Walking Dead should be hitting some of that market this season.
Kelvin: Oh I don't know, they're doing the urban wasteland quite well as it is, with only the school and Paul's suburb looking in any way normal, so it wouldn't be much of a stretch.
Also, no one has superpowers in Walking Dead!
Paul: That's true.
Kelvin: Or wings, apparently.
Paul: The preview for this week looks interesting. I'm sure it's a dream, but I like what it's implying. Wednesday night can't get here fast enough!
This is a pretty good time to be a horror fan. Supernatural is back and hasn't missed a beat. Fringe is still freaky. The Fades is steadily impressive. And in the next few weeks we'll have The Walking Dead returning and the debut of American Horror Story on FX.
Kelvin: Yes, it seems to be heading into Vertigo territory, and I'm interested to see where it's going, although I'm always wary of angels in fiction, as it tends to imply the Judeo-Christian god. I'm not interested in that.
Maybe they'll just use the imagery.
Paul: Well, they are called the Angelics.
Kelvin: Yes, I'm hoping it's not literal; and if they are borrowing from The Invisibles, there's a good chance it's not.
Paul: I just realized that Neil mentioned how this whole "some souls don't ascend" thing started in the mid-Forties, which means something caused it.
Maybe Paul is the way of opening that up again.
Kelvin: Yes, 1946.
Paul: He's clearly special for some reason.
Kelvin: Yes, both sides want him for something. I hope the writers know what that something is, and aren't pulling a Lost!
Paul: They must have it worked out. The question just becomes how to parcel out that story.
Kelvin: Yes, and they seem to be pacing it well so far.
Paul: Do we linger in high school? Do we push up the End of Days? Do we save the world and move on to another threat?
Kelvin: I hope it's not the latter. Unless they have a really good idea for the second series.
Paul: At least with the BBC approach, we don't have to sit through 22 or 23 episodes to get our answers. Four more episodes and we'll know whether or not things are going to come together, and how.
Kelvin: Yes, that's one blessing of the shorter British TV series. I can't imagine how strung out it would be at a US length.
Paul: That's what kept me from being a Supernatural fan from the start. Too many meandering episodes that didn't really contribute to the overall story arc. But going back and watching the key episodes won me over.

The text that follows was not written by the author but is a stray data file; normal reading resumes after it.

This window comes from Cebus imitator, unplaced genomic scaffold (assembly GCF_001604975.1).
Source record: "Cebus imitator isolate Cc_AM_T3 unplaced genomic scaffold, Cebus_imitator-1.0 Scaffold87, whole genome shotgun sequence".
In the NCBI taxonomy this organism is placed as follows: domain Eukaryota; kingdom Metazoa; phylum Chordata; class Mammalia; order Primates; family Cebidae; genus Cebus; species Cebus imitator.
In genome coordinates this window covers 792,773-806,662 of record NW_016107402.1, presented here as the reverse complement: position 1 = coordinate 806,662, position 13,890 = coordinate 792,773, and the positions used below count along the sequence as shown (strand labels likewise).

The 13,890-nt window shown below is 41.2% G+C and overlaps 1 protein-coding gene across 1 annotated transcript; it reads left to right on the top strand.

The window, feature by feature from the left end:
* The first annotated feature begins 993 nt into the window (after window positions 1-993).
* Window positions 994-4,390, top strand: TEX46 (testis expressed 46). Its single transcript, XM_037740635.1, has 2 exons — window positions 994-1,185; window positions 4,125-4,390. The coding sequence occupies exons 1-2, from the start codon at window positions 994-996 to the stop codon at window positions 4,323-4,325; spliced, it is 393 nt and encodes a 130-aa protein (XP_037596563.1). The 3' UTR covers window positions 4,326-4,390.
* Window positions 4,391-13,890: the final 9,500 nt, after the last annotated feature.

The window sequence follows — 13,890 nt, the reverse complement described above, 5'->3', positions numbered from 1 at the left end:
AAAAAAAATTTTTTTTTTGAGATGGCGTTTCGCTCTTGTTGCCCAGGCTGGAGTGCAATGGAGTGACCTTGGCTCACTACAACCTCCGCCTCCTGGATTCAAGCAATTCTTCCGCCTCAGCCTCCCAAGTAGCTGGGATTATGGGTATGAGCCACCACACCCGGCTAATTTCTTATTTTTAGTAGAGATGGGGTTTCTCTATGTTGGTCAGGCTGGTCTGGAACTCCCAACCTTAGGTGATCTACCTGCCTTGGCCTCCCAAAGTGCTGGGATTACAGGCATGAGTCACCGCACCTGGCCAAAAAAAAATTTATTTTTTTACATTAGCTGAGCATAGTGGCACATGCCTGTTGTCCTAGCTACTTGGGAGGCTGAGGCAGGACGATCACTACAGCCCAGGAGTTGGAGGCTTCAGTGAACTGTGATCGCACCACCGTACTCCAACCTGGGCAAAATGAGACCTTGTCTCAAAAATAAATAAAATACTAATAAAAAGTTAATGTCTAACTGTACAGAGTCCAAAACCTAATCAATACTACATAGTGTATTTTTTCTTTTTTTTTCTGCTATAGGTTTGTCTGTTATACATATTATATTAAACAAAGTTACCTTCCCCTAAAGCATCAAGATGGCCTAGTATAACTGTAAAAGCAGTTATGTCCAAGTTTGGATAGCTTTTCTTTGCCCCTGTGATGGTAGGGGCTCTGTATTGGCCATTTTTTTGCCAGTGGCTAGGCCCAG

Kelvin: It's what put me off Battlestar Galactica after that tight and focused opening miniseries and the short first series.
Paul: I can see that.
Kelvin: So yes, I'm enjoying the focus of The Fades, and I hope they hold it together for the whole run.
Paul: And how do you score this second episode?
Kelvin: I'm going to give it , as my niggles with the first episode have been forgotten.
Paul: I'm holding steady at , too. But I want more backstory and less high school shenanigans!
Kelvin: Yes, while it's a good Buffy pastiche, we want grim and gritty! Death and ash and bones!
Paul: And body parts hanging from trees!
Kelvin: Oh yes!
Paul: Ooh. Forgot to mention the return of Being Human US up there in that list of good TV horror. Although that's a few months away.
Kelvin: Hmm, no announcement on the original yet, although it tends to be later in the winter.
Paul: Was Bedlam any good? BBC America is showing it now, but I missed the first episode this week.
Kelvin: Oh gosh no.
Paul: That's what I was afraid of, reading the description.
Kelvin: You know that Canadian thing with the woman out of Stargate SG1 playing an English woman who hunts monsters?
Kelvin: That's better than Bedlam.
Paul: Oh dear.
Kelvin Green erupted fully formed from the grey shapeless mass of Ubbo Sathla in the dark days before humans walked the earth. He grew up on Judge Dredd, Transformers, Indiana Jones #12, the Avengers and Spider-Man, and thinks comics don't get much better than FLCL, Nextwave and Rocket Raccoon. Kelvin lives among garbage and seagulls and doesn't hate Marvel nearly as much as you all think he does.
Paul Brian McCoy is the writer of Mondo Marvel and a regular contributor to Shot for Shot. His first novel,The Unraveling: Damaged Inc. Book One is on sale now for Kindle US, Kindle UK, and Nook, or can be sampled and/or purchased at Smashwords. He is unnaturally preoccupied with zombie films, Asian cult cinema, and sci-fi television. He can also be found babbling on Twitter at @PBMcCoy and blogging occasionally at Infernal Desire Machines.